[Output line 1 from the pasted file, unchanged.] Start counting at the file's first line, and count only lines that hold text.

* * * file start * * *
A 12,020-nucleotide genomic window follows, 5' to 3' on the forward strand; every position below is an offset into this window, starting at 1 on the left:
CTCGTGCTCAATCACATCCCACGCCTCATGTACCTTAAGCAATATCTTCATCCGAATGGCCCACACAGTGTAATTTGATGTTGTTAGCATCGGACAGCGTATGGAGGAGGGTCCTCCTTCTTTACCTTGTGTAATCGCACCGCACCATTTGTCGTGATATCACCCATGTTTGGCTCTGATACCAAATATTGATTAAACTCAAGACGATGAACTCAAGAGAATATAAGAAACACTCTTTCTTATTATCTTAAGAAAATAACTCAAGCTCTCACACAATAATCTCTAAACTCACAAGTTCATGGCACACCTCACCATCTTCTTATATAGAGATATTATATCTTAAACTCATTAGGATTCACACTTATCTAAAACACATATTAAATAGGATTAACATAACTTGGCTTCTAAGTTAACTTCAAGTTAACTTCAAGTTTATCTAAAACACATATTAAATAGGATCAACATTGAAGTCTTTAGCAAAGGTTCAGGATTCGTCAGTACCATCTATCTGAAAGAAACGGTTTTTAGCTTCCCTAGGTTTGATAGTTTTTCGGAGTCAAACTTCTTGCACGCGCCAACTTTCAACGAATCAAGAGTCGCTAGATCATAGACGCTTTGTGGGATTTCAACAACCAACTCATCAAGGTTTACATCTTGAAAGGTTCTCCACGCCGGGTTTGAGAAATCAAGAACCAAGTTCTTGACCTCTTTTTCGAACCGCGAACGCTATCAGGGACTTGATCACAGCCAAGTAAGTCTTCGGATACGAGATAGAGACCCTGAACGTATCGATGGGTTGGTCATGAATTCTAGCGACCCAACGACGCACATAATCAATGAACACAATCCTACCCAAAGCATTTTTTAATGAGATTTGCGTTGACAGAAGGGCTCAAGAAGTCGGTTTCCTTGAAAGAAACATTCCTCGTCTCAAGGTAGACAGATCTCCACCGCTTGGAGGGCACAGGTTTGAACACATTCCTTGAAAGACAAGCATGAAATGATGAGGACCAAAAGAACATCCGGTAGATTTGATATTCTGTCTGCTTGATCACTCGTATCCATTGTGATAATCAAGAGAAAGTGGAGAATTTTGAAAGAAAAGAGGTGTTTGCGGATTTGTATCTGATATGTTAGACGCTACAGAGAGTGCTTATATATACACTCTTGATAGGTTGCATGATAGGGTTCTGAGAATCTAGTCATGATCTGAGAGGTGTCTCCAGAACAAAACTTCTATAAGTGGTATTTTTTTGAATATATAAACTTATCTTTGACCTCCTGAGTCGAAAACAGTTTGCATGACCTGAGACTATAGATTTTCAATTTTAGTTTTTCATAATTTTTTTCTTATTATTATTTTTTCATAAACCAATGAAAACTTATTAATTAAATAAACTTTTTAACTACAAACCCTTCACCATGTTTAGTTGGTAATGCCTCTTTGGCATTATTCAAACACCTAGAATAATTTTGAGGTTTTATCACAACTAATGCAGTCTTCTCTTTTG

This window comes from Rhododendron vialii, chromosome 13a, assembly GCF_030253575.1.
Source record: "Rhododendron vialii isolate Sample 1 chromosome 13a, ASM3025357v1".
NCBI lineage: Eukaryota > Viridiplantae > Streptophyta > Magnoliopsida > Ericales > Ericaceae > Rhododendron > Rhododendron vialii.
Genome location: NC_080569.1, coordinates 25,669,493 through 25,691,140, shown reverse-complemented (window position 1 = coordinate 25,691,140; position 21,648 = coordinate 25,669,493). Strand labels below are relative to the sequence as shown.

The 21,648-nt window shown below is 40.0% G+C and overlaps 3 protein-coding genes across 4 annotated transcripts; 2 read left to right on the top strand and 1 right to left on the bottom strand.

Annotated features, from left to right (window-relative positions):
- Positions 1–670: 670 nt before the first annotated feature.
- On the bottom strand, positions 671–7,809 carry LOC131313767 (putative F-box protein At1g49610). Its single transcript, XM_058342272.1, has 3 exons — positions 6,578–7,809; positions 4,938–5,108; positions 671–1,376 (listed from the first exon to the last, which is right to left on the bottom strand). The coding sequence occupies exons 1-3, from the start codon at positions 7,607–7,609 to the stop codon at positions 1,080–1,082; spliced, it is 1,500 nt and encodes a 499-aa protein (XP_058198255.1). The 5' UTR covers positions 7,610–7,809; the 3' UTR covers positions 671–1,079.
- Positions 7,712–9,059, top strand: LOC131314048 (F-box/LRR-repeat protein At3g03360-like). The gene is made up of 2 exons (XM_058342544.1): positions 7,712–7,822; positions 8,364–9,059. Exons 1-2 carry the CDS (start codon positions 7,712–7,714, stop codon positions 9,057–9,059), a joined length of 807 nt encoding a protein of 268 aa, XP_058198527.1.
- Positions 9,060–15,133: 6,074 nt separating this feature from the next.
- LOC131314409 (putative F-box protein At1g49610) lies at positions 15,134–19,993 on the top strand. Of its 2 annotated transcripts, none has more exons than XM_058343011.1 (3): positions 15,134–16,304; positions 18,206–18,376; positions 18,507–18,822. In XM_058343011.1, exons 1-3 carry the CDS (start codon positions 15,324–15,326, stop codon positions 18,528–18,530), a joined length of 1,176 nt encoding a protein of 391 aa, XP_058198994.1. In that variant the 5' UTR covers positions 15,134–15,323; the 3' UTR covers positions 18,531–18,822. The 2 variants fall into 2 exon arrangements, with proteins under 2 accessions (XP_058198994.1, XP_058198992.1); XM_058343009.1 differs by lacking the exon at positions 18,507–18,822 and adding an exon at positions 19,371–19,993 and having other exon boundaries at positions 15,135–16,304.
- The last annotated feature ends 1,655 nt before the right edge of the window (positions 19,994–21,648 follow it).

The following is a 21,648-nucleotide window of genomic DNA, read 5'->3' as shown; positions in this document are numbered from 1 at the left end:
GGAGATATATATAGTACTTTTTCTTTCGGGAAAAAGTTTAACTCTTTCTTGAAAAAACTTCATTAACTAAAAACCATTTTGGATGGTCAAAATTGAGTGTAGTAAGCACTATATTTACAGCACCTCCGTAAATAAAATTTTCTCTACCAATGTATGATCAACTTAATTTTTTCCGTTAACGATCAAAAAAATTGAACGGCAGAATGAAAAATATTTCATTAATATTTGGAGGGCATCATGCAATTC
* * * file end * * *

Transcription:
A 12,020-nucleotide genomic window follows, 5' to 3' on the forward strand; every position below is an offset into this window, starting at 1 on the left: